Although the former judge Camargo is not charged with any crime, Regina follows Camargo around the city hoping to find clues to and motive for his crime. Camargo spots her near him on more than one occasion, but rather than suspect she is spying on him, he believes the fates keep throwing them together, and he asks her on a date. Her fear of death is overwhelmed by her insatiable curiosity, and she agrees to see him. After spending time together, it becomes clear that Regina is deeply attracted to Camargo, but whenever he tries to put the moves on her, she panics. The film's ultimate question is: will this long-in-the-tooth lust win out over Regina's paranoia about her would-be lover?

Seasoned screenwriter (of Central Station among others) Marcos Bernstein makes his directing debut and wisely chooses not to focus too much on the age of the lead characters. These are active, passionate individuals whose need for an outlet and for a way to feel useful leads them to go somewhat overboard with their actions. Montenegro is so good here as a woman who is both confident and mildly pathetic in the same breath. She's also still beautiful and funny, and it's completely plausible that any man--young or old--would notice her in a crowd and be instantly charmed. Bernstein also seizes the opportunity to subtly comment on the growing problem of random violence on the streets of many Brazilian cities. A moment of peace and serenity is occasionally shattered with gunfire or a mugging. The urban chaos clashes with the beautiful locations, and the result is eye-opening. The Other Side of the Street often crosses the line between sweet and cynical, but the film never feels fractured. This is one worth seeking out.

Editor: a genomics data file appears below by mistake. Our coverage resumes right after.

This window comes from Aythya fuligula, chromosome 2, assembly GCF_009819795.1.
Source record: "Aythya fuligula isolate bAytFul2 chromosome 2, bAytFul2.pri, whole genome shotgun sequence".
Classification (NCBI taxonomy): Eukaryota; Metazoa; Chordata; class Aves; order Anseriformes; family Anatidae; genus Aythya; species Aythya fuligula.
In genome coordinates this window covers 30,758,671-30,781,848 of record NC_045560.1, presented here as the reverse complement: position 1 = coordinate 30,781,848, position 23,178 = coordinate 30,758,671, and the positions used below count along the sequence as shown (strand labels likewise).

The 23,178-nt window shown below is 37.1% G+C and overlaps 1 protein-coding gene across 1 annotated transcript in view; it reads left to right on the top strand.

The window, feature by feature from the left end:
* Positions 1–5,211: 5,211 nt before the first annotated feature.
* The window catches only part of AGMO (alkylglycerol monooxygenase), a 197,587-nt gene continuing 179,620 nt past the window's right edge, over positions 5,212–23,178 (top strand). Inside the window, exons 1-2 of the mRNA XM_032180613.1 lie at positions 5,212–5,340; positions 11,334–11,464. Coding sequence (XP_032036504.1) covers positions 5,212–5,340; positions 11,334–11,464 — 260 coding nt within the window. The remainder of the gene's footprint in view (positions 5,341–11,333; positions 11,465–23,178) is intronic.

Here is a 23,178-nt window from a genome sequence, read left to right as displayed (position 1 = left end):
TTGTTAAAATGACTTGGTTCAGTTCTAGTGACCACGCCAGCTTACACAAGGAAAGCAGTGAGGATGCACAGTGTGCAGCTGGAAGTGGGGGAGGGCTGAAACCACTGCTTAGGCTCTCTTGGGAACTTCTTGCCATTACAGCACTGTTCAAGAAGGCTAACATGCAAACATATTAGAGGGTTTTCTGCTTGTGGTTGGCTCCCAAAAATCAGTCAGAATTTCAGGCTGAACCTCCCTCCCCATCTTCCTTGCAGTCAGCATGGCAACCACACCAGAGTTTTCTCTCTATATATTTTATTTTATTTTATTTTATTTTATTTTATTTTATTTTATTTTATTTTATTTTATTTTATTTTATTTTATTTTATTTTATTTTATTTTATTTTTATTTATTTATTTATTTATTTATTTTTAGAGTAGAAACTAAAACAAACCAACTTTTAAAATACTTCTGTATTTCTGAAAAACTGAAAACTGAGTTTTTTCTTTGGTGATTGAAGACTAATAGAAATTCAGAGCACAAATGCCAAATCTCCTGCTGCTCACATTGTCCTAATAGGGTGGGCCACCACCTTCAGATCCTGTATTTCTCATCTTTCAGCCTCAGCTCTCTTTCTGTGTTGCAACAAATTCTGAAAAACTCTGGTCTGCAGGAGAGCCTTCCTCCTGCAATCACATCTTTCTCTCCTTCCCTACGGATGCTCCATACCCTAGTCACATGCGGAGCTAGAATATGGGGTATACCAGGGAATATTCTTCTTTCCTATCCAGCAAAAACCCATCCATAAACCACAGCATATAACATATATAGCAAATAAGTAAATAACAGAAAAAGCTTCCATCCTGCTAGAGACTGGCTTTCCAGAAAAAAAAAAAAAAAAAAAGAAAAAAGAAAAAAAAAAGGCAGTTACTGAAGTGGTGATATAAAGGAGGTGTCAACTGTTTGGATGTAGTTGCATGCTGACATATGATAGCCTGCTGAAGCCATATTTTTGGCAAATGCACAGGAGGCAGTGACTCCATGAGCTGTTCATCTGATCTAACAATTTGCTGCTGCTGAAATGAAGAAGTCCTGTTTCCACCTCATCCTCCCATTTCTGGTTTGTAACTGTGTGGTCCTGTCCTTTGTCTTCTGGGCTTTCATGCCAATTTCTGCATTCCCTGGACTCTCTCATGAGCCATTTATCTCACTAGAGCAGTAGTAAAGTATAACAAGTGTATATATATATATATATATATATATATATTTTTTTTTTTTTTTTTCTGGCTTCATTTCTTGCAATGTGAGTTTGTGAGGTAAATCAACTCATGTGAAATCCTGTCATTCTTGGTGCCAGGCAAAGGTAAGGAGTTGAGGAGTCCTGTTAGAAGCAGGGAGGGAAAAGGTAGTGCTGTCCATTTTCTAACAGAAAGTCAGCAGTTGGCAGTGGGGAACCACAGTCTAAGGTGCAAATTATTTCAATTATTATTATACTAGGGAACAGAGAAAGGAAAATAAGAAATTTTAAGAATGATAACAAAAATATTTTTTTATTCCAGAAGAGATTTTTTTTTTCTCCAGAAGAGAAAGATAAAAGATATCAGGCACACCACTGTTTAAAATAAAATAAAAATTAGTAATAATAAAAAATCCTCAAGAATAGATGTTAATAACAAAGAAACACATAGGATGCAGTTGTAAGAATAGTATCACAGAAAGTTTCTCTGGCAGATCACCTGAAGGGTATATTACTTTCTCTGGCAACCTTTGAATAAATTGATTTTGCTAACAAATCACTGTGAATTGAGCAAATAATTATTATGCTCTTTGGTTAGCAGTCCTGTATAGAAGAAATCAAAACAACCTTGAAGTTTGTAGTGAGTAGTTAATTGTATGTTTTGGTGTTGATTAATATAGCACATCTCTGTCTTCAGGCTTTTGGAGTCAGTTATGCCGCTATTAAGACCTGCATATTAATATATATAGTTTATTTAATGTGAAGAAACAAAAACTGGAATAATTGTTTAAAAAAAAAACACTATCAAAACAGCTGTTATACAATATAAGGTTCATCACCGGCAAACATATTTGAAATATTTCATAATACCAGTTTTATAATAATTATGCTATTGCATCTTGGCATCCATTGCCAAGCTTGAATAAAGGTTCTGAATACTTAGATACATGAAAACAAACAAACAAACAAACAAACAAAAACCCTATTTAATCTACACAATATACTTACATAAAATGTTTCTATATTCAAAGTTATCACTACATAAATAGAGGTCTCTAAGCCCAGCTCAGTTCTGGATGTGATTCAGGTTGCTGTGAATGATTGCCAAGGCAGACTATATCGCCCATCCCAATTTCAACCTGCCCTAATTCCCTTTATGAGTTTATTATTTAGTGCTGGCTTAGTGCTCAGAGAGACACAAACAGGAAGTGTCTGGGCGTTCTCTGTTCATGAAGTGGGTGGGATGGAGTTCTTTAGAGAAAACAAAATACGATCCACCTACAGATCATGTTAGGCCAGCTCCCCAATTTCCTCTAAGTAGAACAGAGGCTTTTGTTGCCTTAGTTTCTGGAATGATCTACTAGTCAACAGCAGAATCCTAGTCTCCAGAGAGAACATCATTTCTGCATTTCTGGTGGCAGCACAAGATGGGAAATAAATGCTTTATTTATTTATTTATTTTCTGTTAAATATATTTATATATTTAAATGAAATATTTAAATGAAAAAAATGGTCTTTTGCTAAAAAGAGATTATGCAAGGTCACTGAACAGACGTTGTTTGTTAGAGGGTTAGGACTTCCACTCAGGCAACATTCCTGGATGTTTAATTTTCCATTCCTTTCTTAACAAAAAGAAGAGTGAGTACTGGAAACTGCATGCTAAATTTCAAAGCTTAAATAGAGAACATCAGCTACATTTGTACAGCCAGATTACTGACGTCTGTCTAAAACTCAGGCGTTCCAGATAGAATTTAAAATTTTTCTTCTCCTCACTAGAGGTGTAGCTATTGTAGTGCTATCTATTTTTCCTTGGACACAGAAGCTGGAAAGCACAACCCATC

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About the Author(s)

A Windy City resident for nearly 20 years, Steve writes about everything but movies at his day job for a trade journal publishing company. Using the alias Capone, he has been the Chicago Editor for Ain't It Cool News since 1998, and has been writing film reviews since he was a wee lad of 14, growing up in Maryland. Direct your questions or comments to .